Hot technologies come out of Silicon Valley all the time, but it’s rare to see any blazing quite the same trail as Docker Inc., the startup behind the Docker containers that’s wowed the developer community and caught the attention of everyone from Amazon Web Services and Microsoft, to IBM and EMC (to name a few).
Docker’s mission is to “build, ship, run: distributed applications – anywhere,” and in the process it’s helping data center managers sidestep the huge complexity of managing virtual machines in the cloud. Container technology is radically simpler than virtual machines in principle, but in practice that hasn’t always been the case.
At DockerCon 2015, Docker has a lot to prove if it’s to retain its “hottest startup” crown going into next year’s event. The biggest barrier challenge – gaining more widespread adoption – will undoubtedly be one of the major points of focus at this year’s event, and one of the top questions company execs will try to answer on theCUBE, which will provide two days of live streaming coverage starting Monday June 22 at 11am PDT.
No one’s denying the level of interest in Docker, but a couple of recent surveys from ClusterHQ Inc., and Red Hat Inc., suggest the technology is still a ways from being “enterprise ready,” in part due to lingering concerns around certification and security.
But “enterprise ready” is a loaded term, said Wikibon Senior Analyst Stuart Miniman. Docker’s technology is already being used at massive scale at numerous companies, and the software itself has been downloaded hundreds of millions of times, he said.
“Docker is the hottest technology wave that I have seen,” Miniman said. “Change is happening faster than ever, and Docker has promise to drive a great revolution of freeing applications from the shackles of infrastructure.”
Users, startups and venture capitalists are pouring resources into efforts to layer upon the stack to expand the applications and use cases that Docker can be used with, Miniman said. “I expect the entire solution to mature and many big companies (Intel, Microsoft, IBM, etc) to focus on bringing Docker to the broad enterprise.”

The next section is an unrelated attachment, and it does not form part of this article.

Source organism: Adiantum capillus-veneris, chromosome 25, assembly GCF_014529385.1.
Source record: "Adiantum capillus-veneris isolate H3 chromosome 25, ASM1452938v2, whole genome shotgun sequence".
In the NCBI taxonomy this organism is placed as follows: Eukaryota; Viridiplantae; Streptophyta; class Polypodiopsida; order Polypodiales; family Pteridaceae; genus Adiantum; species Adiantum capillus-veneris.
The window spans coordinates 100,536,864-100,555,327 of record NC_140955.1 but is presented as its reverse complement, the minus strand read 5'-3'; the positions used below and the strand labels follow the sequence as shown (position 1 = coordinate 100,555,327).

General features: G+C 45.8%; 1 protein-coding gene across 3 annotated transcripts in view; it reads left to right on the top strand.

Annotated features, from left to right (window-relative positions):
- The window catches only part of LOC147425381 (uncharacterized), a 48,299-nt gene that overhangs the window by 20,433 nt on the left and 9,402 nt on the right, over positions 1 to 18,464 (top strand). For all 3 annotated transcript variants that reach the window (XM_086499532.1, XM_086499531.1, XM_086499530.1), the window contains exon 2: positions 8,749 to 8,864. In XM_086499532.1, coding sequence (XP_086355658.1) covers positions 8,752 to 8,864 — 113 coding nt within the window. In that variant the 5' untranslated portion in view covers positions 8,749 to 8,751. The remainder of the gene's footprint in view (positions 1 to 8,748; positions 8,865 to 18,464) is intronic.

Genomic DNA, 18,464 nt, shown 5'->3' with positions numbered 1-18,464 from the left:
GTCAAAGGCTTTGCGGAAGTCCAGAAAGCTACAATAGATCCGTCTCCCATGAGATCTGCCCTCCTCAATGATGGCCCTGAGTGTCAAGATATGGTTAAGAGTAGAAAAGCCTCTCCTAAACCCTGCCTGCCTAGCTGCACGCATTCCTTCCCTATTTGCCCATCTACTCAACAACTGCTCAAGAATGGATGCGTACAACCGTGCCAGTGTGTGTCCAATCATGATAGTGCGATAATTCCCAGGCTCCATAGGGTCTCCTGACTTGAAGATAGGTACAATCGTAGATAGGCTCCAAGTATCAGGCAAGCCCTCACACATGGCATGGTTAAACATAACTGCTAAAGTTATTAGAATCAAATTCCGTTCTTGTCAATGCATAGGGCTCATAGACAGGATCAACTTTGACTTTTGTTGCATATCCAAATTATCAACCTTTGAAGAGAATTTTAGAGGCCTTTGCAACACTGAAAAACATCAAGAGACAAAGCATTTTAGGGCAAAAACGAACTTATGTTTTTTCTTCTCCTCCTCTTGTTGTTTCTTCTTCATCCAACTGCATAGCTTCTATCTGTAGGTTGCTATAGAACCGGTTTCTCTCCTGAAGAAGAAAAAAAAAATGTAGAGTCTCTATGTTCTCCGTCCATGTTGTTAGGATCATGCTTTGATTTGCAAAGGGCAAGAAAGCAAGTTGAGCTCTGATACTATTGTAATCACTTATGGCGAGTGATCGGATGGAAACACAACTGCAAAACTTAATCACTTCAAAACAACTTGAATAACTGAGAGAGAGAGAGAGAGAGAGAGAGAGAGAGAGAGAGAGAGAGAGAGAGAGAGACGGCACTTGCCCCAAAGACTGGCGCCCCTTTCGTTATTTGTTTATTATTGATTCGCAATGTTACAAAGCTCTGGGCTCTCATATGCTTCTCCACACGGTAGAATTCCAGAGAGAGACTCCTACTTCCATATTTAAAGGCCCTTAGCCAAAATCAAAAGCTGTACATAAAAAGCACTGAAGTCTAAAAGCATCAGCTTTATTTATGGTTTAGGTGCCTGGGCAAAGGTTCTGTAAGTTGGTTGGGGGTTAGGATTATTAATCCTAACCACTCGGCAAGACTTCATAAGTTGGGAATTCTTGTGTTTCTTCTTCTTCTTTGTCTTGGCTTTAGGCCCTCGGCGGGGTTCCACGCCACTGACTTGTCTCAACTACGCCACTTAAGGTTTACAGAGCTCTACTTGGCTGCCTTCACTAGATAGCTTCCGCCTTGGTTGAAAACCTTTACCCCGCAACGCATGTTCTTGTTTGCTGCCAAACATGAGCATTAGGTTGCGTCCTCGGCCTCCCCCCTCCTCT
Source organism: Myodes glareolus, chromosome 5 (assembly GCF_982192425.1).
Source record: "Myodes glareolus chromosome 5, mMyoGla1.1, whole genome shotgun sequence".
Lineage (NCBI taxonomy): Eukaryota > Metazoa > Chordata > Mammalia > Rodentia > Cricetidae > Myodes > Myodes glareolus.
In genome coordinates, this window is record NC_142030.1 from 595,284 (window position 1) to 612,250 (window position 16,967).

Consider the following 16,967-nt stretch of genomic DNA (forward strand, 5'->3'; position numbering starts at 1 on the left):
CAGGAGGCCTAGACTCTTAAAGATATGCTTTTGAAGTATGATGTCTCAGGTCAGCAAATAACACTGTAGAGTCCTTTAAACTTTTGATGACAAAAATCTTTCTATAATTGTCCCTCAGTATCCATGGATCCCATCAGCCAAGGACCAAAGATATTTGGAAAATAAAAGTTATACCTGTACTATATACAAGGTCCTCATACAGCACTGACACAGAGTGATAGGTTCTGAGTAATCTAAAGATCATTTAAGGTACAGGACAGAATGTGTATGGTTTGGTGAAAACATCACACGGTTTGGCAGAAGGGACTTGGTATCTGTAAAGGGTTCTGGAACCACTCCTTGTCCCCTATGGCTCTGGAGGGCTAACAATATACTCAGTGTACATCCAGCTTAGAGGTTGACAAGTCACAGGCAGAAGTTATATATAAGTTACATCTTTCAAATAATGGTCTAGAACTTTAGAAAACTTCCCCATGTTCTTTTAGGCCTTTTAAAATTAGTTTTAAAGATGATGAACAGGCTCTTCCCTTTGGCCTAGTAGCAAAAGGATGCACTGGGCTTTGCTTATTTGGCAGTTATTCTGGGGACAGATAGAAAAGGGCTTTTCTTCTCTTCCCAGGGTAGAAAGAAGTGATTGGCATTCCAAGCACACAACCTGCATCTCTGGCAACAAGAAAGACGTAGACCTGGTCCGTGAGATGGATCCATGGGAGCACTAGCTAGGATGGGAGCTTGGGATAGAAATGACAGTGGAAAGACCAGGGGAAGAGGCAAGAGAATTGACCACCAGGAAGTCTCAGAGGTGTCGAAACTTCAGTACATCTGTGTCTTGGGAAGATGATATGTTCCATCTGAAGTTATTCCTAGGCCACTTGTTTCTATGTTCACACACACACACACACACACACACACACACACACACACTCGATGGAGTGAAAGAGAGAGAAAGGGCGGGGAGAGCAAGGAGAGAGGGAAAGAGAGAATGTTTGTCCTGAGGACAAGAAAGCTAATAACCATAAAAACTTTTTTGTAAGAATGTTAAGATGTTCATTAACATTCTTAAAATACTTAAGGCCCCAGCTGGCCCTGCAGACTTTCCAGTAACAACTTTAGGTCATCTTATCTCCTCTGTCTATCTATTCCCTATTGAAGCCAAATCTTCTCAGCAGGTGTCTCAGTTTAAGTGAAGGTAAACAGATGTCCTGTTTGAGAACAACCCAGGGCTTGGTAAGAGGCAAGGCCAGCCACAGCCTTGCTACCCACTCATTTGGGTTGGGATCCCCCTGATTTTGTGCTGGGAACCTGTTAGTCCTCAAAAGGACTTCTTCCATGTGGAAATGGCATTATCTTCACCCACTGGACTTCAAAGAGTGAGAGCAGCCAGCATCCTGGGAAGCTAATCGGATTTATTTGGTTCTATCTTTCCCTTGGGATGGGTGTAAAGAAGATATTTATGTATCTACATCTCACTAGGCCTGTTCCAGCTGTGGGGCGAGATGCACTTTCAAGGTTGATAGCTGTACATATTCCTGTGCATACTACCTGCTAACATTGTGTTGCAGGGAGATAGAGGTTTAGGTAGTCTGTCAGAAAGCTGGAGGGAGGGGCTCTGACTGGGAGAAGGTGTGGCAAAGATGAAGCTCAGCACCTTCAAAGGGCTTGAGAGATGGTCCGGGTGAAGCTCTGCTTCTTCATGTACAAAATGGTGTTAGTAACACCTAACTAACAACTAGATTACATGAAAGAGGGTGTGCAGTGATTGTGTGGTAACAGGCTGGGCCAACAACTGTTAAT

It could be argued that Docker has already made considerable progress along that road. Miniman said that Docker is no longer limited to being a plaything of the giant Web companies because most enterprise CIOs are already well aware of it and have developers figuring out how to use it, or at least are researching how to proceed.
“The role of IT in the enterprise is changing and the biggest challenge is how to move to more agile applications,” Miniman contended. “Docker is a catalyst to increase the move to these newer applications by reducing the complexity of developing software that can work across a variety of environments.”
Other key questions relate to the state of Docker’s ecosystem, which has grown massively over the last 12 months with giants like AWS and Microsoft entering the fray. Last year’s DockerCon was an intimate affair with just 200-250 invitees in attendance – this year the audience is expected to top 2,000, with numerous enterprise vendors showcasing their container efforts and dozens of startups expected to emerge from stealth. According to Miniman, DockerCon is the event everyone wants to be at. More than 500 people are reportedly on the waiting list.
“It really is a container conference,” Miniman said in a preview of the event on theCUBE last week. That’s because DockerCon is not only about Docker’s technology, but also Google’s Kubernetes project, and how Microsoft is working to bring containers to Windows and Azure, he explained.
Watch theCUBE’s preview of DockerCon and the Red Hat Summit below
Miniman is also keen to see examples of users, customers, and use cases, he said. While there’s no doubt Docker is white-hot, we’ve yet to hear much about who the users are, what industries they represent and if they’re creating revenues streams for Docker.
“What I’m personally hoping to see at DockerCon are clear examples of success stories. It is a great lineup of users speaking at the show,” Miniman said, adding that he expected them to address some of the deeper questions around how containers are being used in different environments.
For those who’re unable to attend, all of the action can be watched on theCUBE. Highlights of the show include interviews with:
- Ben Golub, CEO, Docker
- John Gossman, Architect, Microsoft
- Mark Davis, CEO, ClusterHQ
- Ken Durazzo, VP, EMC Office of the CTO
- Solomon Hykes, Founder & CTO, Docker
- Adrian Cockroft, Technology Fellow, Battery Ventures
- Ashish Hunnarkgikar, Technical Staff, PayPal, Inc.
theCUBE will also broadcast the general sessions live on Monday and Tuesday, with keynotes from Docker’s Golub and Hykes, plus executives from companies including Google, Netflix Inc., The Walt Disney Company, General Electric Corp. and Lyft Inc., to look forward to.
TheCube’s coverage of Dockercon will kick off Monday at 11:00 PT (2:00 P.M. ET) and run through Tuesday.